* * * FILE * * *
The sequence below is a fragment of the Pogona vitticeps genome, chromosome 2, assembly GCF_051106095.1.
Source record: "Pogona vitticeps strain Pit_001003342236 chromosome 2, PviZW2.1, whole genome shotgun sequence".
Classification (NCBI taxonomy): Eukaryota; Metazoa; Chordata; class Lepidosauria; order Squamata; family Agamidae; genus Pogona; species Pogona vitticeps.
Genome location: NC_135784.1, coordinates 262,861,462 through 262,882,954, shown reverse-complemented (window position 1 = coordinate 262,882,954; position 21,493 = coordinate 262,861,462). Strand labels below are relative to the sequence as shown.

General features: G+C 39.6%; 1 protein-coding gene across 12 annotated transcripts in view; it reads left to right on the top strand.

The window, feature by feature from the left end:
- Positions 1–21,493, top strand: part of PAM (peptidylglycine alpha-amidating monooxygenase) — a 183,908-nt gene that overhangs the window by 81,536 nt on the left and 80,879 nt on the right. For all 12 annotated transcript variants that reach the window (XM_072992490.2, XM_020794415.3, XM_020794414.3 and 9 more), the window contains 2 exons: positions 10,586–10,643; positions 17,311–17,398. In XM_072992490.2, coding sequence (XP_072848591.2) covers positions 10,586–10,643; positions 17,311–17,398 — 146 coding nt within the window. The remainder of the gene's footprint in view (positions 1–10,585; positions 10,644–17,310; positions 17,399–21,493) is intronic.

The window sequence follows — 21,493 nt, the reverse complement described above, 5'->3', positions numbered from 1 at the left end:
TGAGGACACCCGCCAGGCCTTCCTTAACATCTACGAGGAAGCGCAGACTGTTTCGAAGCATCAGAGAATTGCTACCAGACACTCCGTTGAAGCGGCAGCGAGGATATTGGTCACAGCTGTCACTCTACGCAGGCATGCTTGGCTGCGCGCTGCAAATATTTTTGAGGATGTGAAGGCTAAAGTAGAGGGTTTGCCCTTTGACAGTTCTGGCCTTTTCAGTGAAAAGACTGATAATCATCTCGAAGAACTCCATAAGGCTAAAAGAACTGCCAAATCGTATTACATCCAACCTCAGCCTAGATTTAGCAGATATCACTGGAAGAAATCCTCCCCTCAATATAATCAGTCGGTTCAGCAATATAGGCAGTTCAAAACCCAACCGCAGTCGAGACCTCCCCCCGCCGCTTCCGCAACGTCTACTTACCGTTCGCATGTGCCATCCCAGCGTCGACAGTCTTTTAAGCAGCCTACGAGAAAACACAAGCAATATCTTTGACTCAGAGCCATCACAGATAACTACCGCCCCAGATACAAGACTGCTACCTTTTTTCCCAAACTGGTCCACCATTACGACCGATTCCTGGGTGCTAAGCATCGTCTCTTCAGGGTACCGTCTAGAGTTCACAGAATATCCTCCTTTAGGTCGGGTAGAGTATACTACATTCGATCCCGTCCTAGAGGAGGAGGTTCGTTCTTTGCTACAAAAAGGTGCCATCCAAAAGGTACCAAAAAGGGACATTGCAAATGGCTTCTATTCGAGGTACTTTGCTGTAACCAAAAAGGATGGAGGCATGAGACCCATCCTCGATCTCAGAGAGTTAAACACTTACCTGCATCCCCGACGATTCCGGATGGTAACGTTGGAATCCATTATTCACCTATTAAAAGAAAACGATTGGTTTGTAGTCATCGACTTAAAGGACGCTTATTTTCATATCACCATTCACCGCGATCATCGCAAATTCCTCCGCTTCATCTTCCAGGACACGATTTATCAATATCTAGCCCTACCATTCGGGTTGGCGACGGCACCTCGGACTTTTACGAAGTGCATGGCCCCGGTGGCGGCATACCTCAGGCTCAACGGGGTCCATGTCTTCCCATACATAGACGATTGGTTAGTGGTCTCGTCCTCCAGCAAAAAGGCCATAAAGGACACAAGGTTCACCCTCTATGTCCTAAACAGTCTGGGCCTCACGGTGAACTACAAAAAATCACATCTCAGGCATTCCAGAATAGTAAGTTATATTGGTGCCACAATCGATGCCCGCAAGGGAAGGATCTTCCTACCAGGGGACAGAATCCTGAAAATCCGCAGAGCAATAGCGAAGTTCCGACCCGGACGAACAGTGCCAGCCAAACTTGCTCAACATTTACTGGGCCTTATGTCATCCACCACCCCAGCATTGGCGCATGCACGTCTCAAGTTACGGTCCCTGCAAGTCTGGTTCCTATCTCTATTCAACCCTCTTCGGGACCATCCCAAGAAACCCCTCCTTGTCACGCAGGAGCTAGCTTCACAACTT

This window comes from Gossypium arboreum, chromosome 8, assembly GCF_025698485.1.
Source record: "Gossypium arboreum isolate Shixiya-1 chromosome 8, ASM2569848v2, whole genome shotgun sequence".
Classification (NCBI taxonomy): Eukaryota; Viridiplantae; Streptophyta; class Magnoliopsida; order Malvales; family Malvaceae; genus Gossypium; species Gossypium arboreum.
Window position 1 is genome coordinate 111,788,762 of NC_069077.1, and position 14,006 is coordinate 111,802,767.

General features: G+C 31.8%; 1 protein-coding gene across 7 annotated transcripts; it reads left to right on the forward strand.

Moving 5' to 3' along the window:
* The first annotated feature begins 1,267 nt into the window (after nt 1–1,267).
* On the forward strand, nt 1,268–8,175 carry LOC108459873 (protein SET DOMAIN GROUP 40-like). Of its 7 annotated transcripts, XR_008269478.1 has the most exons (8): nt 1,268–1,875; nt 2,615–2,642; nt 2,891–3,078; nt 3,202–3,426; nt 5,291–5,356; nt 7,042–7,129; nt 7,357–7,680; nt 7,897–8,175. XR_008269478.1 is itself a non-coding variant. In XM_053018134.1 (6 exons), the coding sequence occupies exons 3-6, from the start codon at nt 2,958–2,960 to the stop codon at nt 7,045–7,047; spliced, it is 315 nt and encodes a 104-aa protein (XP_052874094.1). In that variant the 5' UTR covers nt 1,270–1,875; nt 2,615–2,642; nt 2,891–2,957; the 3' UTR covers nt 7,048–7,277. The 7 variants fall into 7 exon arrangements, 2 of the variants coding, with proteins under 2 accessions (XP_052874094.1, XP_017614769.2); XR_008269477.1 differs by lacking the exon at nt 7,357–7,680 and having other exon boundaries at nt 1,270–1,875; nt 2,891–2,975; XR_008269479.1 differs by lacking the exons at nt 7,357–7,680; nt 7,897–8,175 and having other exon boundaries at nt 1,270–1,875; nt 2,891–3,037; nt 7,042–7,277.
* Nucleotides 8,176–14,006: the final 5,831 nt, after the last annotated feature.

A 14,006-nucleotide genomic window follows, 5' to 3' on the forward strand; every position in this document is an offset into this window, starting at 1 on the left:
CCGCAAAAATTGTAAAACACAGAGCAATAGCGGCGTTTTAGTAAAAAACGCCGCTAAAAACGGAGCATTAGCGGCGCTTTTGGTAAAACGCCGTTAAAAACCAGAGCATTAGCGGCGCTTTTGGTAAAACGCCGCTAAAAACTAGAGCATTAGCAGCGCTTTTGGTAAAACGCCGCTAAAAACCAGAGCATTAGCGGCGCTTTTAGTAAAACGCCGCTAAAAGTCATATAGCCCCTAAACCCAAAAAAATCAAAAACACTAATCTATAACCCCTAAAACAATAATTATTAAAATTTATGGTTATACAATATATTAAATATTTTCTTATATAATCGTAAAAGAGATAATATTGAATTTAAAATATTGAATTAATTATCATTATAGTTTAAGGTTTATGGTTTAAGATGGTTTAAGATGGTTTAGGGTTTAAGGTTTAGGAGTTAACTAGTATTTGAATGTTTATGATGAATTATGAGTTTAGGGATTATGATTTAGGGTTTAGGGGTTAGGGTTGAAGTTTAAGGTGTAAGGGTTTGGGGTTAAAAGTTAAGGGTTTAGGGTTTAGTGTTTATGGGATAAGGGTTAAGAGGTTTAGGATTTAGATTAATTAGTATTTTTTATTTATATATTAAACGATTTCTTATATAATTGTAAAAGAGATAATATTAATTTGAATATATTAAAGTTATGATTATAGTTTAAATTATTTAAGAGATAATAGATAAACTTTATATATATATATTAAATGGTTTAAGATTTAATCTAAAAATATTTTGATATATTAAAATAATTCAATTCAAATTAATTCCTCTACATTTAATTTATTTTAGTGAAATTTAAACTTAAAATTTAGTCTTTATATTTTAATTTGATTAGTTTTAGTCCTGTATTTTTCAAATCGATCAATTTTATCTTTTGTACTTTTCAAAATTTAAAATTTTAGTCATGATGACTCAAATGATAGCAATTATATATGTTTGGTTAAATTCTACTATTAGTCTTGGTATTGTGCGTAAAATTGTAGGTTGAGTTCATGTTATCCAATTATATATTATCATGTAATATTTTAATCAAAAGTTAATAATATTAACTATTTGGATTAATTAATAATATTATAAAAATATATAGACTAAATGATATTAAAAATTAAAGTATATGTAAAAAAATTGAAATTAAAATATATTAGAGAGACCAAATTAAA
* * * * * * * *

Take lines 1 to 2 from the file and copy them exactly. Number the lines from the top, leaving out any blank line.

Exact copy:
The sequence below is a fragment of the Pogona vitticeps genome, chromosome 2, assembly GCF_051106095.1.
Source record: "Pogona vitticeps strain Pit_001003342236 chromosome 2, PviZW2.1, whole genome shotgun sequence".